The novel coronavirus' shutdown of American life is disrupting the electricity sector as state regulators, power companies and customers scramble to cope with millions of jobless claims and an inability to gather in large groups.
For some utility commissioners, that's translated into empty hearing rooms, technological snafus, "Zoom-bombings" and tough decisions about proposed energy projects.
In other cases, it's fueling pressure for regulators to ensure that people who have lost their jobs don't see their electricity cut off. Deferring or waiving bills will have implications for power companies' finances, a matter state regulators will be monitoring closely. There are also questions about pending dockets and projects that may be delayed because of the coronavirus.
"It's certainly something that has affected all of society, and the commission is not an exception to that impact," said Justin Olson, who regulates utilities as a Republican member of the Arizona Corporation Commission.
Utilities are keeping an eye on revenues and possible drops in demand. The outlook for pending generation and transmission projects should come into better focus over the next several weeks as utility companies report first-quarter earnings.
But some effects of COVID-19 are beginning to emerge.
Pinnacle West Capital Corp., which owns Arizona Public Service Co., said recently that some nonessential planned work was postponed to later in 2020. Detroit-based DTE Energy said March 23 that it was "safely winding down and voluntarily suspending for the time being all non-critical infrastructure and maintenance work." DTE has said construction of the Blue Water Energy Center, a planned 1,146-megawatt facility designed to produce power using natural gas and waste heat, stopped in light of Gov. Gretchen Whitmer's (D) order halting nonessential business. But the company said the pandemic isn't expected to affect the center's spring 2022 opening.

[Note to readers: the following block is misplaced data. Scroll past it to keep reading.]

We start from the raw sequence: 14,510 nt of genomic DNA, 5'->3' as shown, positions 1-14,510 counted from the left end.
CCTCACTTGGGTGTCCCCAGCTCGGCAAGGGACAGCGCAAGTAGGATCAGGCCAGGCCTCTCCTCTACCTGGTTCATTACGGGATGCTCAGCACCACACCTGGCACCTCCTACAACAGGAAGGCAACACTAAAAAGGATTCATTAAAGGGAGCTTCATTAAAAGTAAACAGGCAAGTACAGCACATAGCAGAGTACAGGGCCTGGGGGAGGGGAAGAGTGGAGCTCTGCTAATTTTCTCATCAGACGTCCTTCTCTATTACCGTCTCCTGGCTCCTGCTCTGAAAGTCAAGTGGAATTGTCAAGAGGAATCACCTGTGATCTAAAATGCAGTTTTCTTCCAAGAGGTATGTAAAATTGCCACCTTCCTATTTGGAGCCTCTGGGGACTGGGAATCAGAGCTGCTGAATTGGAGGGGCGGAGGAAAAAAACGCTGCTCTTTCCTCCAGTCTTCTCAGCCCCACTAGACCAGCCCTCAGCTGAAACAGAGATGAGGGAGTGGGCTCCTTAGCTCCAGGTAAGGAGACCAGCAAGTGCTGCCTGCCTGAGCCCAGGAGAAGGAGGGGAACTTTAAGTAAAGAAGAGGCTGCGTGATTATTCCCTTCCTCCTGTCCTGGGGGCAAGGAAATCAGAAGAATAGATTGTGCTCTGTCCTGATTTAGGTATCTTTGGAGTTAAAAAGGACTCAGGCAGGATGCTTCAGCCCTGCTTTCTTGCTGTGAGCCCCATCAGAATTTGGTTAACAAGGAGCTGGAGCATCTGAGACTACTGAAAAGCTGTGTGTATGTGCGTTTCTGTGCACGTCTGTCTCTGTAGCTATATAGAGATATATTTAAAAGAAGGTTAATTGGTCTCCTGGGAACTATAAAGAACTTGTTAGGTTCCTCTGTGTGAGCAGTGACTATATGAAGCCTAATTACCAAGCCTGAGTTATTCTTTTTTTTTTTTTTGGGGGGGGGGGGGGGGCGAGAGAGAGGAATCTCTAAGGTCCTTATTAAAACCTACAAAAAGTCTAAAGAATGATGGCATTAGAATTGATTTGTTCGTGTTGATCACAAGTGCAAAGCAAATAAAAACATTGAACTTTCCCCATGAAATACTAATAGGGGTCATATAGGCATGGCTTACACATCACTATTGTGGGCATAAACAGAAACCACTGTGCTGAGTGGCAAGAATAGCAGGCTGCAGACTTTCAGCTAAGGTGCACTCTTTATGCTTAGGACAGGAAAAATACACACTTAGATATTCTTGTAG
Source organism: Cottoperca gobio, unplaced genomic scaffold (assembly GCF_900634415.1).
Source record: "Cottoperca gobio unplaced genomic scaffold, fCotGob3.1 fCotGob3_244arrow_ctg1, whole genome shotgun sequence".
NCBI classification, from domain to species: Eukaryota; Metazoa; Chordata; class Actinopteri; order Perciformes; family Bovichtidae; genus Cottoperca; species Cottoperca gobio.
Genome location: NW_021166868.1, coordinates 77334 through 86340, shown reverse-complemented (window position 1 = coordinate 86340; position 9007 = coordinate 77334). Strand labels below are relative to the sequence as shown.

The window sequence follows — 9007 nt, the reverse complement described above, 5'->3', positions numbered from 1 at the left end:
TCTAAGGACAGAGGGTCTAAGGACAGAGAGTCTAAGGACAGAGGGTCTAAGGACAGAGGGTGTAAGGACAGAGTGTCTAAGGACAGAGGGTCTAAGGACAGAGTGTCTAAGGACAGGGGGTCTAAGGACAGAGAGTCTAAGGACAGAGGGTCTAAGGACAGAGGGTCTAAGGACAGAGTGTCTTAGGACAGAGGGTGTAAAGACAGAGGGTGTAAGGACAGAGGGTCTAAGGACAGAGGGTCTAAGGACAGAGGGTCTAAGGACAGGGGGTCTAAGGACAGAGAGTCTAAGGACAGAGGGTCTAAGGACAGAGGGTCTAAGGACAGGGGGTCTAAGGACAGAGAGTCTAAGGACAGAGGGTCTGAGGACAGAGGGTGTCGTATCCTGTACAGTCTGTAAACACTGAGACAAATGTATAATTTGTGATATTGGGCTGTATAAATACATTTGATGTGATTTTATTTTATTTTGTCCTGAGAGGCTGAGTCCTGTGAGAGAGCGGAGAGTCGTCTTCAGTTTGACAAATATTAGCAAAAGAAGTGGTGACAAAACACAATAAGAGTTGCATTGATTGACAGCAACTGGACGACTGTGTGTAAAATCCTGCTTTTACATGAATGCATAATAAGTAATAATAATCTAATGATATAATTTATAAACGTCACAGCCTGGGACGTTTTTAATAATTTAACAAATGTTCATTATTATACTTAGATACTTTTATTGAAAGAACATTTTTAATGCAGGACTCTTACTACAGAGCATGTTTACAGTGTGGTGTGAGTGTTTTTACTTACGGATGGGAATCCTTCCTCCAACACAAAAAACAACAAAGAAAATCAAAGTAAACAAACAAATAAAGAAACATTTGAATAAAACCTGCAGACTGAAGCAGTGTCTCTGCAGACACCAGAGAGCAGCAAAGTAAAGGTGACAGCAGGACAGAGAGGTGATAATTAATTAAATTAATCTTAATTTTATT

Federal delays can further affect utility plans. The outlook for the proposed Gemini Solar Project in Nevada came into question last week, for example, after the Bureau of Land Management acknowledged a delay related to a record of decision. Gemini is slated to include 690 MW of solar capacity and 380 MW of battery storage.
Ricardo Graf, a managing partner at the project developer, Arevia Power, said in a statement that his company is "confident the process is working as best it can right now." NV Energy, the state's largest electricity provider, told E&E News via email that it looks forward to a "successful on-time completion." NV Energy would get electricity via a power purchase agreement, and Arevia said the project is scheduled to begin commercial operations in 2023.
And yet the power industry and those who oversee it have managed to keep the lights on even when much of the U.S. population is hunkering down.
For Olson, 41, efforts to slow the spread of the virus mean he's working at home from Mesa, Ariz., in a house he shares with his wife, Karyn; five boys; four girls; and a black Labrador retriever named Ares. The Arizona commission held an open meeting online last month, and Olson said he's also been on the phone discussing issues facing the industry.